Fit model

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A fit model (sometimes fitting model) is a person who is used by a fashion designer or clothing manufacturer to check the fit, drape and visual appearance of a design on a 'real' human being, effectively acting as a live mannequin.[1] A person is selected to work as a fitting model primarily on criteria matching the desired measurement specifications of the designer or manufacturer.[2] These specifications generally consist of height, bust-waist-hip circumference, arm and leg length, shoulder width, and a myriad other measurements as indicated by the garment type. This is the case whether the garments are for women or men of any size; the grading of construction patterns is often tested on a variety of fitting models to be sure that increases in size are translated accurately and evenly across the range.

Beyond merely wearing the garment for inspection, a fit model can become an integral role in the design process; commenting on garments and materials with regards to fit, movement and feel on flesh, and objective feedback on the 'fit' and design of the garment in the stead of the consumer.[3] Ultimately, a fitting model aids in confirming that the sizing, design and cut of the garment to be produced meets the designer's specifications and intentions.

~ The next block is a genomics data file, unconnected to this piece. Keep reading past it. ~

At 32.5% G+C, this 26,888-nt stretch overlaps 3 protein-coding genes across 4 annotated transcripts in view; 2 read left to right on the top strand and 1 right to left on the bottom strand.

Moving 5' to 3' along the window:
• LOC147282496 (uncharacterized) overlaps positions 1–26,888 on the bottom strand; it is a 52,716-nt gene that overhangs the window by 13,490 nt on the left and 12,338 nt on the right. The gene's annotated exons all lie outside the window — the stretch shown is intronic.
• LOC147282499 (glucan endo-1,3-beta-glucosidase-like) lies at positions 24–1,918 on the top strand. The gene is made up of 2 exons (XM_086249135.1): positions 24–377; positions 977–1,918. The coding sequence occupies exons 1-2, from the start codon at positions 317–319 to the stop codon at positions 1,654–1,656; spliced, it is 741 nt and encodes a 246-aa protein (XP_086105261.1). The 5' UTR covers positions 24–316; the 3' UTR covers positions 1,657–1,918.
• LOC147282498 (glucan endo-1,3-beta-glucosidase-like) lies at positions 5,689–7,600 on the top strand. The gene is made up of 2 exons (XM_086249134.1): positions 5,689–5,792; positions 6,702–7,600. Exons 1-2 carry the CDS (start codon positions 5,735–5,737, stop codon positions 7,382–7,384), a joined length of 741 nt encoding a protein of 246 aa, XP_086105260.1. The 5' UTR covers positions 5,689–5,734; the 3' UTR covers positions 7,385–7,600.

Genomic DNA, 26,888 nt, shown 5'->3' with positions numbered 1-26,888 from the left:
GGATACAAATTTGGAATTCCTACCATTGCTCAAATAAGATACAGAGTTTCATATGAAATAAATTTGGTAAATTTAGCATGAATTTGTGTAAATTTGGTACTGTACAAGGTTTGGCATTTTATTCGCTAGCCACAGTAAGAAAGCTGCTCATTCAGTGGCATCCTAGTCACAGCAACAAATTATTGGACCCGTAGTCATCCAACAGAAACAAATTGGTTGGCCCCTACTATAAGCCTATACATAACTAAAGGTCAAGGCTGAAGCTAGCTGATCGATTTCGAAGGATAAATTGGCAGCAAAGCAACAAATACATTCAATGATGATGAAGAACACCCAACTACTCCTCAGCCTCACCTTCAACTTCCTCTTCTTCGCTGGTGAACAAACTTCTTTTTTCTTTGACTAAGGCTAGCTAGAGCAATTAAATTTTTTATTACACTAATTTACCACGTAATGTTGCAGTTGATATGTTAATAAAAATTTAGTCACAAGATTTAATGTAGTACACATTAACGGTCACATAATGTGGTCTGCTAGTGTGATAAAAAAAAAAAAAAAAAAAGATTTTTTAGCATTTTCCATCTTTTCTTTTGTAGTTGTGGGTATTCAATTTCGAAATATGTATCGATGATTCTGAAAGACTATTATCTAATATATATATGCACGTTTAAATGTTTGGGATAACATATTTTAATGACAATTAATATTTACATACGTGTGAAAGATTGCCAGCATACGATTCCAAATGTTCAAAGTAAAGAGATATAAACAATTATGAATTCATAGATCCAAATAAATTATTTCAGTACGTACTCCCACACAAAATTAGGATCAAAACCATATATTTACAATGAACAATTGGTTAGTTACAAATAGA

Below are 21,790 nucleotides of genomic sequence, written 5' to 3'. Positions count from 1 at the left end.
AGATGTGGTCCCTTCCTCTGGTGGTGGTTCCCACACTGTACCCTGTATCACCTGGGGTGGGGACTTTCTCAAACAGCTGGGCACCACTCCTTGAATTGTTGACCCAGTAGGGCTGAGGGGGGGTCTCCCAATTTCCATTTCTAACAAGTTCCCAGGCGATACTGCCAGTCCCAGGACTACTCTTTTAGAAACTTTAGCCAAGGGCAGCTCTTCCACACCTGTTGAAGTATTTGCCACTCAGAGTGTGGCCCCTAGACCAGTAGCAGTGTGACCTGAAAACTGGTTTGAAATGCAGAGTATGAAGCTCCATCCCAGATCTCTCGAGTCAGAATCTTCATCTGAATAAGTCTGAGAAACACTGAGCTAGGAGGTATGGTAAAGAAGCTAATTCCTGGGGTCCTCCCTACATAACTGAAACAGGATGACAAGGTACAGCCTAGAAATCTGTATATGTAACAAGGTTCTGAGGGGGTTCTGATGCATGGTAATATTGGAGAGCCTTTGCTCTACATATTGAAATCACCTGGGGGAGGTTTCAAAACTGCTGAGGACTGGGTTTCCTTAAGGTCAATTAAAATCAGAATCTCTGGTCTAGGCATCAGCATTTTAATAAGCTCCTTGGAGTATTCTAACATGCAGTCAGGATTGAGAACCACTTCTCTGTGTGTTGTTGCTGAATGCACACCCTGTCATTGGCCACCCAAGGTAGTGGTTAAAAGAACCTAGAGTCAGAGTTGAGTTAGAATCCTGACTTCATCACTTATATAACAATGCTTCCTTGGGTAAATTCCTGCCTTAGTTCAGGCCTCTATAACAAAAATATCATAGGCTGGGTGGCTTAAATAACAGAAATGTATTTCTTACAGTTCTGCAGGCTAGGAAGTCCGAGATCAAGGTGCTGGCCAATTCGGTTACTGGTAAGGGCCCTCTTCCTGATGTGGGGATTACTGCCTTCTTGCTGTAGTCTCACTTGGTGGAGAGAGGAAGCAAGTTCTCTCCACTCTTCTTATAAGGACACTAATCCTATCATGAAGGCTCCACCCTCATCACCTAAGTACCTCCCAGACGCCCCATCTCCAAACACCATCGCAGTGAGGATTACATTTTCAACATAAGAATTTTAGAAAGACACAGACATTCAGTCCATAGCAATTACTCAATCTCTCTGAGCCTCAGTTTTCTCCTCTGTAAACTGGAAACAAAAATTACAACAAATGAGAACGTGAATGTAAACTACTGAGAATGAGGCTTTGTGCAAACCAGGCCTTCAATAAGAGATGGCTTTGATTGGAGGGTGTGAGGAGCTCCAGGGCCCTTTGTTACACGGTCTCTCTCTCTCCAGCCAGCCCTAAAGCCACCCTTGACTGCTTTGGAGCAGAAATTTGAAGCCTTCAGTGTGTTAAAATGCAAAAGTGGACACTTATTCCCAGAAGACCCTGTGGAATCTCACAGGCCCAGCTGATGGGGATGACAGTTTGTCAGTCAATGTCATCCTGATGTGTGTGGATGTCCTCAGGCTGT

For female fit models there are five basic types of fit: junior, missy, contemporary, plus-size, and petite.[4] The measurements and proportions vary based on size as well as age. Depending on the brand and demographic of their customer sometimes the brand has more than one fit, which may also vary according to region.[1] Many major brands make clothes in juniors and missy sizes. For example: a female (Australian) size 10 is:

Height: 170 cm
Waist: 72 cm
Hip: 98 cm
Bust: 89 cm

See also[edit]


  1. ^ a b Fasanella, Kathleen (2010-08-17). "What is a fit model?". Fashion-Incubator:Lessons from the Sustainable Factory Floor. Retrieved 2016-04-20.
  2. ^ Vogt, Peter (2007). Career Opportunities in the Fashion Industry. Infobase Publishing. pp. 44–. ISBN 9780816068418. Retrieved 2013-08-08.
  3. ^ "Fit Model". Retrieved 2016-04-20.
  4. ^ Flanagan, Jenna (2011-02-18). "Fashion Fit Models: Rarely Seen But Essential to the Runway". WNYC. Archived from the original on 2015-05-31. Retrieved 2013-08-08.